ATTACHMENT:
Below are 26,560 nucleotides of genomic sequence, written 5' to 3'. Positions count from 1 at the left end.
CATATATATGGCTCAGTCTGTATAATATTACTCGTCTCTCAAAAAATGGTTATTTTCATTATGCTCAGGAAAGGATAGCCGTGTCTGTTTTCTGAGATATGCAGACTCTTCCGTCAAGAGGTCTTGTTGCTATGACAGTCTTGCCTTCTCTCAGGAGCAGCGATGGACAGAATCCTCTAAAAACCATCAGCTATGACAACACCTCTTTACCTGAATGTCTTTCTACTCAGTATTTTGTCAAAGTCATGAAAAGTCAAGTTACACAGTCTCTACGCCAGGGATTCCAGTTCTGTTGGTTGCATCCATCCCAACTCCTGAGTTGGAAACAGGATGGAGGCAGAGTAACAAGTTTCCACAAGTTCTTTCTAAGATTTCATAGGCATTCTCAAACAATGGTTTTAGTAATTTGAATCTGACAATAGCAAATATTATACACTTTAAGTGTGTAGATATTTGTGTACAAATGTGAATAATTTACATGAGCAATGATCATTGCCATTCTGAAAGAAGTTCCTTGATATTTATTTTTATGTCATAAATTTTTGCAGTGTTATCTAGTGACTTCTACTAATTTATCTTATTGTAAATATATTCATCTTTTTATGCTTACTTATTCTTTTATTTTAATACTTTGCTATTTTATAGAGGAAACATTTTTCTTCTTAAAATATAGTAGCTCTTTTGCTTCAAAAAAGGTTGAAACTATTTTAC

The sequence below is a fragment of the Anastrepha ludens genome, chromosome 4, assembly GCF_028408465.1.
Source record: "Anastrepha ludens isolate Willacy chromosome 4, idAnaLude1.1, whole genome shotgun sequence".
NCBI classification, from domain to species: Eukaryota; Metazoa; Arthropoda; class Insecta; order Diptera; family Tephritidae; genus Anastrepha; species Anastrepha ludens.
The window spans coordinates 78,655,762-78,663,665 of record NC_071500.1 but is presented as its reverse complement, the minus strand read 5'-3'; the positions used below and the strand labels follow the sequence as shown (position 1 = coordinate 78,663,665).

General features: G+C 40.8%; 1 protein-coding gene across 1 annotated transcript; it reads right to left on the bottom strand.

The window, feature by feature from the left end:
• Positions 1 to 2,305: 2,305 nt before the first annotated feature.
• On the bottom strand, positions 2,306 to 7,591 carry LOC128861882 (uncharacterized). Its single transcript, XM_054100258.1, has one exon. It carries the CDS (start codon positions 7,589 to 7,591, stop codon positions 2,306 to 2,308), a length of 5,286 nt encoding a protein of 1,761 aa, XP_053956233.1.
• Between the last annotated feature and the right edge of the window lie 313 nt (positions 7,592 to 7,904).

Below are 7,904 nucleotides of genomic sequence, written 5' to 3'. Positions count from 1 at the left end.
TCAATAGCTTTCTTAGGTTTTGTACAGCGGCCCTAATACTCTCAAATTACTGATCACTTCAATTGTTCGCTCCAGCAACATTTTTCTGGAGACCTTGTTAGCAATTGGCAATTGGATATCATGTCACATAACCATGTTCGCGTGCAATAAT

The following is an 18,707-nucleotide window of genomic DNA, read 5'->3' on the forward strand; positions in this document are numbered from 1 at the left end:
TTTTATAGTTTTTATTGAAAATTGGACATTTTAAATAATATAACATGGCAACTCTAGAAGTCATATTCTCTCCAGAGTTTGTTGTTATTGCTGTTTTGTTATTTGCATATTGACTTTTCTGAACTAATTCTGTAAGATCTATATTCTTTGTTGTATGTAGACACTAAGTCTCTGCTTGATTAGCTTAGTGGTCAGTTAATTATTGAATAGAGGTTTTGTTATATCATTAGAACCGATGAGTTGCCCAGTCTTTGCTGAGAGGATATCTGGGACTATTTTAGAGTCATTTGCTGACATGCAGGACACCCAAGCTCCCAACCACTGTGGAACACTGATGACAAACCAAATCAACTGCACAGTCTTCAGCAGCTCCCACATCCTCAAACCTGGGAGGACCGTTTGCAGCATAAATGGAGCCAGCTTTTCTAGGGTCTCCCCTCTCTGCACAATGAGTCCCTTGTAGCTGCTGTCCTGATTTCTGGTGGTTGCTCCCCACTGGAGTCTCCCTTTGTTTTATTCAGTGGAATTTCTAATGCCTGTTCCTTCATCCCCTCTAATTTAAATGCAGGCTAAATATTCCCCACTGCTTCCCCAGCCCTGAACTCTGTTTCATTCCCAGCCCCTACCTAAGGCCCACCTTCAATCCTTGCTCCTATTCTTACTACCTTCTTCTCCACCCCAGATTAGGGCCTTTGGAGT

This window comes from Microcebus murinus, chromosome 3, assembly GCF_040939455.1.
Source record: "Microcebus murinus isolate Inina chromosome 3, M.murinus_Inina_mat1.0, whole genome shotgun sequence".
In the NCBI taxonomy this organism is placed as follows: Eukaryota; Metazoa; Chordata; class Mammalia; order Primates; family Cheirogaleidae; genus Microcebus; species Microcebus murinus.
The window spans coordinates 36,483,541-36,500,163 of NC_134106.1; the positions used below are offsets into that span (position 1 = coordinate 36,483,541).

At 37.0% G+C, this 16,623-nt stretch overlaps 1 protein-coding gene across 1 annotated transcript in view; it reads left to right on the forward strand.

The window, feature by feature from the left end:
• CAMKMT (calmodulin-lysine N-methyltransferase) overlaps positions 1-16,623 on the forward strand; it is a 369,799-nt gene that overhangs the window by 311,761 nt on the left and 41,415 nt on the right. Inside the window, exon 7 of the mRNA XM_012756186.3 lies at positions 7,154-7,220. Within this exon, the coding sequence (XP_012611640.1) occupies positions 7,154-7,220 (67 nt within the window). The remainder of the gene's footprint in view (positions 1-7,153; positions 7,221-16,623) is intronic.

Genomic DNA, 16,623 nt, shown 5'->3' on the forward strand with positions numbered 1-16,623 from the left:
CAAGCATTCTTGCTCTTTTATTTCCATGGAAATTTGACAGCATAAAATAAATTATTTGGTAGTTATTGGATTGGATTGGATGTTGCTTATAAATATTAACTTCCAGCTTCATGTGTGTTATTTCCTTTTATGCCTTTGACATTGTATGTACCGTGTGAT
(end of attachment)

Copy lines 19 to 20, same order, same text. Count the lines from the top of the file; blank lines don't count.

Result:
The window spans coordinates 36,483,541-36,500,163 of NC_134106.1; the positions used below are offsets into that span (position 1 = coordinate 36,483,541).

At 37.0% G+C, this 16,623-nt stretch overlaps 1 protein-coding gene across 1 annotated transcript in view; it reads left to right on the forward strand.